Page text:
Protein-protein interactions visualised using Andor system

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A unique hyperspectral microscope (HSM) designed specifically to visualise molecular-level protein-protein interactions in living cells has been unveiled by the University of Albuquerque, designed around an Andor iXon 860 high-speed EMCCD detection system.

The novel design of the HSM provides acquisition rates of 27fps over a 28mm2 field of view, with each pixel collecting 128 spectral channels, allowing the determination of stoichiometry and dynamics of small oligomers unmeasurable by any other technique.

Led by Professor Keith Lidke, the New Mexico team performed single particle tracking of up to eight spectrally distinct species of quantum dots (QDs), the distinct emission spectra of the QDs allowing localisation with approximately 10nm precision even when the probes were clustered at spatial scales below the diffraction limit.

‘We chose the Andor iXon 860 EMCCD camera to capture our signals because this demanding application involving high-speed acquisition under very low light conditions places real demands on detector technology to perform at significantly higher levels of sensitivity and speed,’ said Lidke. ‘Our imaging approach uses a spectrometer to spread light from 500nm to 750nm across 128 pixels of the camera. In our typical, high-speed configuration, we use half the camera and run at approximately 1,000fps, with most pixels collecting just a few photons per frame. Electron Multiplying CCD (EMCCD) technology, as seen in the Andor iXon camera, amplifies down to single photons and is ideal for these studies,’

According to Antoine Varagnat, product specialist at Andor: ‘The Andor iXon 860 EMCCD camera was able to meet the very challenging detection requirements of Professor Lidke's superfast hyperspectral microscope, namely ultra-low light detection at frame rates exceeding 1kHz. This level of performance was a key enabler for the team for the development of suitable tools for the study of the organisation and dynamics of their specific cellular components.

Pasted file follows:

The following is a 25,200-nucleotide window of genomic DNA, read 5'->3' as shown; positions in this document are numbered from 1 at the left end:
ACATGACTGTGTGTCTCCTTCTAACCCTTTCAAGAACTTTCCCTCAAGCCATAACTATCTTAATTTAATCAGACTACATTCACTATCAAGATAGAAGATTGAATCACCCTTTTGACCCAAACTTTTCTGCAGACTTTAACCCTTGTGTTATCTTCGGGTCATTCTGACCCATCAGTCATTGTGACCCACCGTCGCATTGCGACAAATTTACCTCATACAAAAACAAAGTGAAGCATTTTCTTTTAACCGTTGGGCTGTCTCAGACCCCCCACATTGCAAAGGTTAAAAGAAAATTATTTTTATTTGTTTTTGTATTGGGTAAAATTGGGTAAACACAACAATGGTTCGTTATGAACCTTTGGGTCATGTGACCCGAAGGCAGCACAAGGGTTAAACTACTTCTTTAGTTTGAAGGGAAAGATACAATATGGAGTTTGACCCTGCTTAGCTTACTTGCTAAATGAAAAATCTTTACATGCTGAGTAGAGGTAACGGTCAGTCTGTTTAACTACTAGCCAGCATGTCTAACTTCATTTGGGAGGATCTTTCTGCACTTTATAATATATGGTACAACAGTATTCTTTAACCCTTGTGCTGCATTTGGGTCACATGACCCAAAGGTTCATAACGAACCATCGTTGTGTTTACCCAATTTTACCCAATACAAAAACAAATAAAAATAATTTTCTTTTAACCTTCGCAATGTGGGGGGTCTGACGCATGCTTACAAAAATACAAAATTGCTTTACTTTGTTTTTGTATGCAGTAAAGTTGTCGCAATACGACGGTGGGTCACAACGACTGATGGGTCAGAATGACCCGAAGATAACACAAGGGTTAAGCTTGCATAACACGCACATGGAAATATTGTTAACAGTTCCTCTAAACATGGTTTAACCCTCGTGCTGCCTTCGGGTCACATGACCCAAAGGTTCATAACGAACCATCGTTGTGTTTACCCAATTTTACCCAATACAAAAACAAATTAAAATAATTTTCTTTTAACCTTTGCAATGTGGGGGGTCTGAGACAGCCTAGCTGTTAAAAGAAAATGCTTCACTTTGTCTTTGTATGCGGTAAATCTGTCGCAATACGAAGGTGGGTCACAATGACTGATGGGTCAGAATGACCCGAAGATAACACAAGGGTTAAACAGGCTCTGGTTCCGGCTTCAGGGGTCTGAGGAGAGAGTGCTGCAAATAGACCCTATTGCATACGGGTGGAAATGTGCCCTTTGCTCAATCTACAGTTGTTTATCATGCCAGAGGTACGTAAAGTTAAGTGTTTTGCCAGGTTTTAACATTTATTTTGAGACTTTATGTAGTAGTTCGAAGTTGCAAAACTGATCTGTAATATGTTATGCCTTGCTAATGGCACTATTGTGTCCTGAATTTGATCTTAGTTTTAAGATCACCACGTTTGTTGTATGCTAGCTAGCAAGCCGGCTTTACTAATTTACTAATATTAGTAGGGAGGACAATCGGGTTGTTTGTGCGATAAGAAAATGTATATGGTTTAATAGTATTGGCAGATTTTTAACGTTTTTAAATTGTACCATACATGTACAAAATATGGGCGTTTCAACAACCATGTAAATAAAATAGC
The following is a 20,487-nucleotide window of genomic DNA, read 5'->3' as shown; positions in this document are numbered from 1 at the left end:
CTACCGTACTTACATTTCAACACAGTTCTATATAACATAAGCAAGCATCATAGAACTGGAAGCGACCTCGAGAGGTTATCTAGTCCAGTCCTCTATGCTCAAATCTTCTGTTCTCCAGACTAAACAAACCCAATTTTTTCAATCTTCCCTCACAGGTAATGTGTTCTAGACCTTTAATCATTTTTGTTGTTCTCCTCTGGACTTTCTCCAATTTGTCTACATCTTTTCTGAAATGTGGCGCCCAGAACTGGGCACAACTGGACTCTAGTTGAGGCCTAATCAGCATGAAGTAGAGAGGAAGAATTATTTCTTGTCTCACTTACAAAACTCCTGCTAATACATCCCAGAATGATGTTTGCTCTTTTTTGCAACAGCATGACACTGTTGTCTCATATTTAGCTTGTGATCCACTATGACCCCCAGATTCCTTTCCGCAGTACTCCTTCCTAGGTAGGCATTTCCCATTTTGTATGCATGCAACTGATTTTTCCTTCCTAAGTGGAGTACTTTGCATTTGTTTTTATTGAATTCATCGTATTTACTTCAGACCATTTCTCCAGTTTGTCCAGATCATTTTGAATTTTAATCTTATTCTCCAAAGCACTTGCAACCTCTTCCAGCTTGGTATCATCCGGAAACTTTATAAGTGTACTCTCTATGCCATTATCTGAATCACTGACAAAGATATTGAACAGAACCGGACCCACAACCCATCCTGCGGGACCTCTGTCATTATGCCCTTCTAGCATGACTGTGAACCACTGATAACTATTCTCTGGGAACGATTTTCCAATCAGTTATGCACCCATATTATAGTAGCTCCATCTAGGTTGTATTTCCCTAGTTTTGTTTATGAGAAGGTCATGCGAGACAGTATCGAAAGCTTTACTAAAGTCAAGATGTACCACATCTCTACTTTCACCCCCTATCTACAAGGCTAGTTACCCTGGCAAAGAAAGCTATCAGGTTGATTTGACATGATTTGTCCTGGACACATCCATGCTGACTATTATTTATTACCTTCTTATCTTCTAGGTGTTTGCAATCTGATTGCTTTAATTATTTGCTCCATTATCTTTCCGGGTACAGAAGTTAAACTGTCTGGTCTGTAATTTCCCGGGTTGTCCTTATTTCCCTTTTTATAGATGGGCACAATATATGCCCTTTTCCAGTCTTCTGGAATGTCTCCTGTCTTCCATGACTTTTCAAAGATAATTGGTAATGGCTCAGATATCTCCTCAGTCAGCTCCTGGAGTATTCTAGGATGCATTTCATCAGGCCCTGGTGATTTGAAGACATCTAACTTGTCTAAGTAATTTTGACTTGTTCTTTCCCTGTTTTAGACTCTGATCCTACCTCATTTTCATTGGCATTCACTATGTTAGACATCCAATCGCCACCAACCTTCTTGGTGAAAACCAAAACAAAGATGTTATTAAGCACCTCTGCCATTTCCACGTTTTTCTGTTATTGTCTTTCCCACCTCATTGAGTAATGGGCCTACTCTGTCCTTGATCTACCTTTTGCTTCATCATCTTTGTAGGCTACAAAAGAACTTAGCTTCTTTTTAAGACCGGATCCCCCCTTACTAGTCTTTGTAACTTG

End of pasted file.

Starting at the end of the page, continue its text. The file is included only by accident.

‘In their exciting paper, the capabilities of the new microscope were demonstrated by the application of high-resolution, spectrally-based particle tracking to observe membrane protein behaviour, including, for example, the dynamic formation and dissociation of epidermal growth factor receptor dimers, four-colour QD tracking while simultaneously visualising GFP-actin and high-density tracking for fast diffusion mapping.’

‘Many cellular signaling processes are initiated by dimerisation or oligomerisation of membrane proteins,’ said Lidke. ‘However, since the spatial scale of these interactions is below the diffraction limit of the light microscope, the dynamics of these interactions have been difficult to study in living cells. Our unique, high-speed HSM enables multi-colour single particle tracking of up to eight different probes simultaneously and has allowed us to directly observe the behaviour of small signaling complexes that cannot be resolved with other diffraction-limited light microscopy techniques.’

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